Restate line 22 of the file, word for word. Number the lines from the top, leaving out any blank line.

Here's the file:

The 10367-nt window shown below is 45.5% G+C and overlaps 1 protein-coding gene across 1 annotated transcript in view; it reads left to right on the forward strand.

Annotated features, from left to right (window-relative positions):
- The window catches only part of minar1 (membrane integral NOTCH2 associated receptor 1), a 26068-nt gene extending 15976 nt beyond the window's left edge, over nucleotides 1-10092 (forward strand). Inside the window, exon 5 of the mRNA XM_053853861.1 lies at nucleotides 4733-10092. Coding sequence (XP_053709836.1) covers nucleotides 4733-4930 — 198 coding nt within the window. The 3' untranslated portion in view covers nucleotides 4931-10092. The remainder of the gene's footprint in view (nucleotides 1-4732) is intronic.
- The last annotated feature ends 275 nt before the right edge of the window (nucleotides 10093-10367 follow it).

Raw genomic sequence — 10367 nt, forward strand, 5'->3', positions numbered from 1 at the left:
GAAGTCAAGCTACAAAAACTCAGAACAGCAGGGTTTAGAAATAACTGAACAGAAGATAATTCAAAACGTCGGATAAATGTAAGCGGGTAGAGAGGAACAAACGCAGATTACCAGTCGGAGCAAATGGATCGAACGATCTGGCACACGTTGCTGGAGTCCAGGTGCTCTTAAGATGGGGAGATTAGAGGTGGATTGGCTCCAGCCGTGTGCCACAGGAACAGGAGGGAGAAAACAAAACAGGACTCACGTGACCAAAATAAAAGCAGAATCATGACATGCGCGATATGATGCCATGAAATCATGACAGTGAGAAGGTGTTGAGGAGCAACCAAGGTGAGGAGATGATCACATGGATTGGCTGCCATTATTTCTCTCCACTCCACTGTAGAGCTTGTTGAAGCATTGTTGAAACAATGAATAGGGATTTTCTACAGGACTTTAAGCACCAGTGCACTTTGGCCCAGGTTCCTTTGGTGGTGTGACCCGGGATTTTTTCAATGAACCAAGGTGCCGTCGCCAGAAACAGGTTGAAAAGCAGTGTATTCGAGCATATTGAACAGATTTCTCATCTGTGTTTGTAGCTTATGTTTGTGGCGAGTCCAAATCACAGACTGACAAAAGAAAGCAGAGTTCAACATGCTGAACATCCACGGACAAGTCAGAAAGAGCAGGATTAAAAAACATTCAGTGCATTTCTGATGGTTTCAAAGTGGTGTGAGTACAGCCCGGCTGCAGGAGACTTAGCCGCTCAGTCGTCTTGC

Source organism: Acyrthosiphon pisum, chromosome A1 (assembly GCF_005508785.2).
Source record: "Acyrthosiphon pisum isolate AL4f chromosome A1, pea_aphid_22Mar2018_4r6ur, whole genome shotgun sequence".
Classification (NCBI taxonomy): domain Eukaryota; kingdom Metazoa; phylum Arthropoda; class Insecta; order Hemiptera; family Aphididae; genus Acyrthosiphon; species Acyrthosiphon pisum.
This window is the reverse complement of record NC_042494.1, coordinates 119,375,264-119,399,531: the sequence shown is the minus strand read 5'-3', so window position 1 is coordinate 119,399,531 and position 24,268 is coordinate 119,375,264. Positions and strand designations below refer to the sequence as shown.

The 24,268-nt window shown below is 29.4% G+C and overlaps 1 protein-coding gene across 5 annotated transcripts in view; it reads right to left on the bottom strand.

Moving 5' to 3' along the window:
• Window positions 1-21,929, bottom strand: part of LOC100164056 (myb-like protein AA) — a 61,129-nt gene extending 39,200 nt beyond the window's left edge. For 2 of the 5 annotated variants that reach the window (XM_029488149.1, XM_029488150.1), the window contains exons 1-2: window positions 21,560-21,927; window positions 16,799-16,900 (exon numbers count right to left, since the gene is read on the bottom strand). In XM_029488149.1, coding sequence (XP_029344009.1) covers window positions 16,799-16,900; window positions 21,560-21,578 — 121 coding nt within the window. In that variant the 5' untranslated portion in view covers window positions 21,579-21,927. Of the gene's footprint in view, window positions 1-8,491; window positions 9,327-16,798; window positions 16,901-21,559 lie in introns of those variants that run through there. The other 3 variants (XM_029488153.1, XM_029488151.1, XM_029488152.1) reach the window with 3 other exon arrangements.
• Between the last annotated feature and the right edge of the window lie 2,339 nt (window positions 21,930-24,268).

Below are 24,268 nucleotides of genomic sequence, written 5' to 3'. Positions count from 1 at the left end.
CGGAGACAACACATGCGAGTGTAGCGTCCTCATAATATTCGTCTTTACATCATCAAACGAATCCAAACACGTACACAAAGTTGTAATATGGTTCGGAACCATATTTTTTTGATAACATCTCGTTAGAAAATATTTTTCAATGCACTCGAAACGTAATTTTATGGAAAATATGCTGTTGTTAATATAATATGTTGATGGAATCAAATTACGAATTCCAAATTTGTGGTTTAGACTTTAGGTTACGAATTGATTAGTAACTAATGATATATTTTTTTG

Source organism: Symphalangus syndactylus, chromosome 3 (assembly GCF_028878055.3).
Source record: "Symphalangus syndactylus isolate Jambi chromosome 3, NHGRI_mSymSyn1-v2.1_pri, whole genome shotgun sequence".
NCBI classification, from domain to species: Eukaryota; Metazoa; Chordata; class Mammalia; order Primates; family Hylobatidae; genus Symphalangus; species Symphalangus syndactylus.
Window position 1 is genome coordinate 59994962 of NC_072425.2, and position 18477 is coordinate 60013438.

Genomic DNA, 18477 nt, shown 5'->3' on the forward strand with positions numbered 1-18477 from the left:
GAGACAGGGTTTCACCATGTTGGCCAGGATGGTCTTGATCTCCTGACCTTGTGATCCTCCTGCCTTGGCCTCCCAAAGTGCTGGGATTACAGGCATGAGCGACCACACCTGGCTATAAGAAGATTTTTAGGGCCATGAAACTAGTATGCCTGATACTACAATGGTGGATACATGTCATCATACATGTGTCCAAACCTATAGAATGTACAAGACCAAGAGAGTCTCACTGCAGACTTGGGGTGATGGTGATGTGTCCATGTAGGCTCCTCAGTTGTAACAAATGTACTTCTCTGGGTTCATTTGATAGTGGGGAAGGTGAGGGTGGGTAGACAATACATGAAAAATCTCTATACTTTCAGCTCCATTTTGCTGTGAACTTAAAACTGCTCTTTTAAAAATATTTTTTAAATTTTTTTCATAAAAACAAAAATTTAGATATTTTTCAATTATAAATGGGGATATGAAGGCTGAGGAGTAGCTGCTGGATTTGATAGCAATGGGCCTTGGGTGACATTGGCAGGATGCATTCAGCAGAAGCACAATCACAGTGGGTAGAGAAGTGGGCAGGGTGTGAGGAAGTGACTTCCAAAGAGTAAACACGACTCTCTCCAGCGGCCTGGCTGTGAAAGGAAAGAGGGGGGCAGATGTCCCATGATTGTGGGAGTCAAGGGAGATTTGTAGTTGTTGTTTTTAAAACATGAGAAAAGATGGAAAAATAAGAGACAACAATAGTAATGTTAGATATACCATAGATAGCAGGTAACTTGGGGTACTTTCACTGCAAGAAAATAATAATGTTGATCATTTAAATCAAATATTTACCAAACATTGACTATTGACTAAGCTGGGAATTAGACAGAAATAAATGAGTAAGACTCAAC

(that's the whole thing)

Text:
GAGACAGGGTTTCACCATGTTGGCCAGGATGGTCTTGATCTCCTGACCTTGTGATCCTCCTGCCTTGGCCTCCCAAAGTGCTGGGATTACAGGCATGAGCGACCACACCTGGCTATAAGAAGATTTTTAGGGCCATGAAACTAGTATGCCTGATACTACAATGGTGGATACATGTCATCATACATGTGTCCAAACCTATAGAATGTACAAGACCAAGAGAGTCTCACTGCAGACTTGGGGTGATGGTGATGTGTCCATGTAGGCTCCTCAGTTGTAACAAATGTACTTCTCTGGGTTCATTTGATAGTGGGGAAGGTGAGGGTGGGTAGACAATACATGAAAAATCTCTATACTTTCAGCTCCATTTTGCTGTGAACTTAAAACTGCTCTTTTAAAAATATTTTTTAAATTTTTTTCATAAAAACAAAAATTTAGATATTTTTCAATTATAAATGGGGATATGAAGGCTGAGGAGTAGCTGCTGGATTTGATAGCAATGGGCCTTGGGTGACATTGGCAGGATGCATTCAGCAGAAGCACAATCACAGTGGGTAGAGAAGTGGGCAGGGTGTGAGGAAGTGACTTCCAAAGAGTAAACACGACTCTCTCCAGCGGCCTGGCTGTGAAAGGAAAGAGGGGGGCAGATGTCCCATGATTGTGGGAGTCAAGGGAGATTTGTAGTTGTTGTTTTTAAAACATGAGAAAAGATGGAAAAATAAGAGACAACAATAGTAATGTTAGATATACCATAGATAGCAGGTAACTTGGGGTACTTTCACTGCAAGAAAATAATAATGTTGATCATTTAAATCAAATATTTACCAAACATTGACTATTGACTAAGCTGGGAATTAGACAGAAATAAATGAGTAAGACTCAAC